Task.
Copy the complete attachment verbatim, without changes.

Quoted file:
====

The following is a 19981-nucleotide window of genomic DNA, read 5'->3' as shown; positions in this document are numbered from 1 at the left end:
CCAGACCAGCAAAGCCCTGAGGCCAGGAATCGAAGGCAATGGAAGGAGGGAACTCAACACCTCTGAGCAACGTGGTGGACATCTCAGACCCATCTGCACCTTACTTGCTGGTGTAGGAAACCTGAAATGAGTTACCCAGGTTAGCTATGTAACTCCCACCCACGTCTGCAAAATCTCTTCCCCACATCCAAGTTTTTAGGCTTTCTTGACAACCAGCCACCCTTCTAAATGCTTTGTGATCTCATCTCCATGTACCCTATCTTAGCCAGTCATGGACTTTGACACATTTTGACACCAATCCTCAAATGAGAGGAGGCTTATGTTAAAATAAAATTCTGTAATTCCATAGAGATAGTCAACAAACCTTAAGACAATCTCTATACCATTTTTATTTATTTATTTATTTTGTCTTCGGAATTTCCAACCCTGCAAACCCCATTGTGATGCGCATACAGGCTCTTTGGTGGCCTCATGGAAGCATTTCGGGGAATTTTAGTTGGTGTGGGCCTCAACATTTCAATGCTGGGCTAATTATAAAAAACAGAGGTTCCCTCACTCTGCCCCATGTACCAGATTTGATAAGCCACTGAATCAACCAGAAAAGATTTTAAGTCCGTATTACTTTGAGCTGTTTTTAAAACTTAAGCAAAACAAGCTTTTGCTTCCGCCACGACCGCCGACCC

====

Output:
The following is a 19981-nucleotide window of genomic DNA, read 5'->3' as shown; positions in this document are numbered from 1 at the left end:
CCAGACCAGCAAAGCCCTGAGGCCAGGAATCGAAGGCAATGGAAGGAGGGAACTCAACACCTCTGAGCAACGTGGTGGACATCTCAGACCCATCTGCACCTTACTTGCTGGTGTAGGAAACCTGAAATGAGTTACCCAGGTTAGCTATGTAACTCCCACCCACGTCTGCAAAATCTCTTCCCCACATCCAAGTTTTTAGGCTTTCTTGACAACCAGCCACCCTTCTAAATGCTTTGTGATCTCATCTCCATGTACCCTATCTTAGCCAGTCATGGACTTTGACACATTTTGACACCAATCCTCAAATGAGAGGAGGCTTATGTTAAAATAAAATTCTGTAATTCCATAGAGATAGTCAACAAACCTTAAGACAATCTCTATACCATTTTTATTTATTTATTTATTTTGTCTTCGGAATTTCCAACCCTGCAAACCCCATTGTGATGCGCATACAGGCTCTTTGGTGGCCTCATGGAAGCATTTCGGGGAATTTTAGTTGGTGTGGGCCTCAACATTTCAATGCTGGGCTAATTATAAAAAACAGAGGTTCCCTCACTCTGCCCCATGTACCAGATTTGATAAGCCACTGAATCAACCAGAAAAGATTTTAAGTCCGTATTACTTTGAGCTGTTTTTAAAACTTAAGCAAAACAAGCTTTTGCTTCCGCCACGACCGCCGACCC